We've all heard that phrase right? Jack of all trades, master of none. The point being if you spread your time across multiple disciplines you won't be able to dedicate all of your time to perfecting one skill. I get it, it makes sense, but I also don't think this has to be a negative thing, nor does it have to be an all or nothing concept. My favorite thing, my passion, is conceptual composite photography. Taking a quick look at my website you'll clearly see I'm addicted to photoshop and creating surreal scenes that have a clever concept behind them geared towards appealing advertising. However, I also have dipped my toes into graphic design, video, typography, landscape photography, gifs, packaging, studio photography, etc.
So, is this bad? I say absolutely not. Will I ever be a master at graphic design? Nope. And that doesn't bother me at all. I know I can offer design services at a lower price, because I'm not an industry leader. And guess what? There's a market for that. Nike may not be looking for a budget friendly designer, but plenty of businesses are, and I know I can definitely help those businesses to reach up to the next level- and ideally out grow me to jump up to the next level of designers. I enjoy learning and working in multiples trades. Does this then mean I'm doomed to be a master of none?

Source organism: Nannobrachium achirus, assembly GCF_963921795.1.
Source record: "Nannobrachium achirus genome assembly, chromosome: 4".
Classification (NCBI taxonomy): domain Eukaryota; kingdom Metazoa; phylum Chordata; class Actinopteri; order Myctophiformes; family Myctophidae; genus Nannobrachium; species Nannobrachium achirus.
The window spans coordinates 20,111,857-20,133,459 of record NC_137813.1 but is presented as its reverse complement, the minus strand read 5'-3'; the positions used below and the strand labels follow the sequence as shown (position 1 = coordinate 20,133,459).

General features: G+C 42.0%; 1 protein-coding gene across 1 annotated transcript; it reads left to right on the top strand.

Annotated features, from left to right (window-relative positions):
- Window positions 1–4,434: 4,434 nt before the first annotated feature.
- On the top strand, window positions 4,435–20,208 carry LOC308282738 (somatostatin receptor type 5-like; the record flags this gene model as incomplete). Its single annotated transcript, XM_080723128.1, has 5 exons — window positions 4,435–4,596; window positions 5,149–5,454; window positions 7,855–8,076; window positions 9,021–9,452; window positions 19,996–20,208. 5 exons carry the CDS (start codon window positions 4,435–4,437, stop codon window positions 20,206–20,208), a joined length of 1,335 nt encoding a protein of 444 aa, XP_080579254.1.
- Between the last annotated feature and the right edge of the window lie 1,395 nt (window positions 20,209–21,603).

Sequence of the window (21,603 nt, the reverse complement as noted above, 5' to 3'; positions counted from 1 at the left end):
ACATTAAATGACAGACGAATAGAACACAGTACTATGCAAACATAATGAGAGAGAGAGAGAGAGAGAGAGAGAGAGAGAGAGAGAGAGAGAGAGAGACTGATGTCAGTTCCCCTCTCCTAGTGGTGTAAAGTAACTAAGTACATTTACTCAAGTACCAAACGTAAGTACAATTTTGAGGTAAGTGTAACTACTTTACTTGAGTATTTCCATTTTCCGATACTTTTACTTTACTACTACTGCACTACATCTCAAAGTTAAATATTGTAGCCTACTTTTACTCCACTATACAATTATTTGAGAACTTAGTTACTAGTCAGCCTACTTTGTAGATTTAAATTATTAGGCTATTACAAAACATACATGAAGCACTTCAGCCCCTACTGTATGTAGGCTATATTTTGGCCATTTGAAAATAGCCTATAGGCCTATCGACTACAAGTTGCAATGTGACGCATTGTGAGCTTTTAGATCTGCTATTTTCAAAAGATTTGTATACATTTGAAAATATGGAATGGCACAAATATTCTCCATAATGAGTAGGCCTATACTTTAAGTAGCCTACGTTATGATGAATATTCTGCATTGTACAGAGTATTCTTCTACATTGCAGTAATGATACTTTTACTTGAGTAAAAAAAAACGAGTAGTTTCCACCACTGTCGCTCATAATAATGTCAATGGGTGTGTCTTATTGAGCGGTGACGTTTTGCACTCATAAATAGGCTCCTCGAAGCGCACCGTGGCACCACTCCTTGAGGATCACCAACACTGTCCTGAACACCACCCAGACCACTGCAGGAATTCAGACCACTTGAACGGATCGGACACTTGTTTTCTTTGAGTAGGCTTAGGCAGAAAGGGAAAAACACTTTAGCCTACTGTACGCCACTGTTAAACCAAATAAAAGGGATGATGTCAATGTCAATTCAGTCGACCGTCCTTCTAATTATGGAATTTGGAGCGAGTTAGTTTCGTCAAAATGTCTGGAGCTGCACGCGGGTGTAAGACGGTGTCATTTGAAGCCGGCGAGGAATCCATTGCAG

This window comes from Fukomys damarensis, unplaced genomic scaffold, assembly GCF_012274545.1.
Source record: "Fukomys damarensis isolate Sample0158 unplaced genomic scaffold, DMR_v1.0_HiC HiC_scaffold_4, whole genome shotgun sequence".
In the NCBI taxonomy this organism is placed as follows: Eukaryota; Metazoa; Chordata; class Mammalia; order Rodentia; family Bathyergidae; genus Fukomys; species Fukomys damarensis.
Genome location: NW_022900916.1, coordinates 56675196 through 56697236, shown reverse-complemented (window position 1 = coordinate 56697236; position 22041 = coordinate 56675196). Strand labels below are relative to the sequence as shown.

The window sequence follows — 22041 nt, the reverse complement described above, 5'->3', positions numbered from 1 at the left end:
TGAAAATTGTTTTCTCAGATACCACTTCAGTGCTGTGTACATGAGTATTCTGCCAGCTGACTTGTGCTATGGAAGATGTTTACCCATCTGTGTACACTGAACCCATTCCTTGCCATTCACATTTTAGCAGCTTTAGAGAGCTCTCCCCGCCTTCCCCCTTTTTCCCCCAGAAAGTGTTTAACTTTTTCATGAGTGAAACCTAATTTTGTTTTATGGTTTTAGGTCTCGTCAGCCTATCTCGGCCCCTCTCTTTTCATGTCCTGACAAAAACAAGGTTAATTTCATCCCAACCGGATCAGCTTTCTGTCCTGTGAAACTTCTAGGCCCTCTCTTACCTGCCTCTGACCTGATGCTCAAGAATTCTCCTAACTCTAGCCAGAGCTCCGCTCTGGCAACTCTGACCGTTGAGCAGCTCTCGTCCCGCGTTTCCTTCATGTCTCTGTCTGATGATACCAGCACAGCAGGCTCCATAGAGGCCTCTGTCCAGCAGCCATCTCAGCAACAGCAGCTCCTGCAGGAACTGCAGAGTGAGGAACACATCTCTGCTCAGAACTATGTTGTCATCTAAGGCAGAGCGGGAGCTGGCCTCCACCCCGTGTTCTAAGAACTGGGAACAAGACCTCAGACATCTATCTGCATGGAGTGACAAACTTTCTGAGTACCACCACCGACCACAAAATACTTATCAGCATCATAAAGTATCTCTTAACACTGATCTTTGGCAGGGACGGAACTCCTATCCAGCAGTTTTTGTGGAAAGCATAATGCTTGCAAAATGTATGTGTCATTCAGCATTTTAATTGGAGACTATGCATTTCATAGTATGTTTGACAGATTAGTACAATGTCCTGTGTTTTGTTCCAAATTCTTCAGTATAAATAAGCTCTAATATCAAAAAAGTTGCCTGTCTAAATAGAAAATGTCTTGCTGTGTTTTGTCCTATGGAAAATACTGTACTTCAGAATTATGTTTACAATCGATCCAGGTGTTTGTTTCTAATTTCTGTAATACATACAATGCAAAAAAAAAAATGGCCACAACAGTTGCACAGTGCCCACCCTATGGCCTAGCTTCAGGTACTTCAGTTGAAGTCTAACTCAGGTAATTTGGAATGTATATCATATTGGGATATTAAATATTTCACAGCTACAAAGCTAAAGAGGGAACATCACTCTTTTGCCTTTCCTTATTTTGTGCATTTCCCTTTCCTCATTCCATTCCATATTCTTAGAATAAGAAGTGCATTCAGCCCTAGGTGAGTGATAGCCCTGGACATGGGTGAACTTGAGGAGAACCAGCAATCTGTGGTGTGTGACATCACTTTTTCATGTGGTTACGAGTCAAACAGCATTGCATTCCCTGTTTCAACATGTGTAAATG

Compositing is my one skill that I derive the most pleasure from improving. I do dedicate most of my time and energy to it. Technically speaking could I spend more time working on that if I didn't spend time pursuing other skillsets? Yes, but I don't believe that would be beneficial to me personally, and the reason is this: Creatives get burnt out. I need to step away and take a break from even my deepest passion. Continuing to push through when I'm frustrated or uninspired or just tired would not further my mastery of my skill. Instead redirecting my attention to other creative fields has been truly valuable to me. Not to mention I do actually pick up subtle skills in those other trades that translate into my composite photography. Learning more about the basics of design has helped my layouts in my composite photographs. Learning about color spaces and printing practices through package designing has helped me to understand what specs would be needed by my client at the other end of the process.
So, keep creating my friends! Branch out if you feel the urge. Learn new skills. Explore different programs and techniques. Think of the most unreachable creative idea you have and ask yourself, "Ok, well how would I actually make that?" then go find the tutorials and develop the skills. Add to your arsenal of abilities. Make some money doing it! And don't allow that old phrase "jack of all trades master of none" to get you down or make you believe you won't become a master just because you want to also learn other things. You never know what random pieces of knowledge you'll stumble across that will actually propel you further towards mastering your one true focus of passion!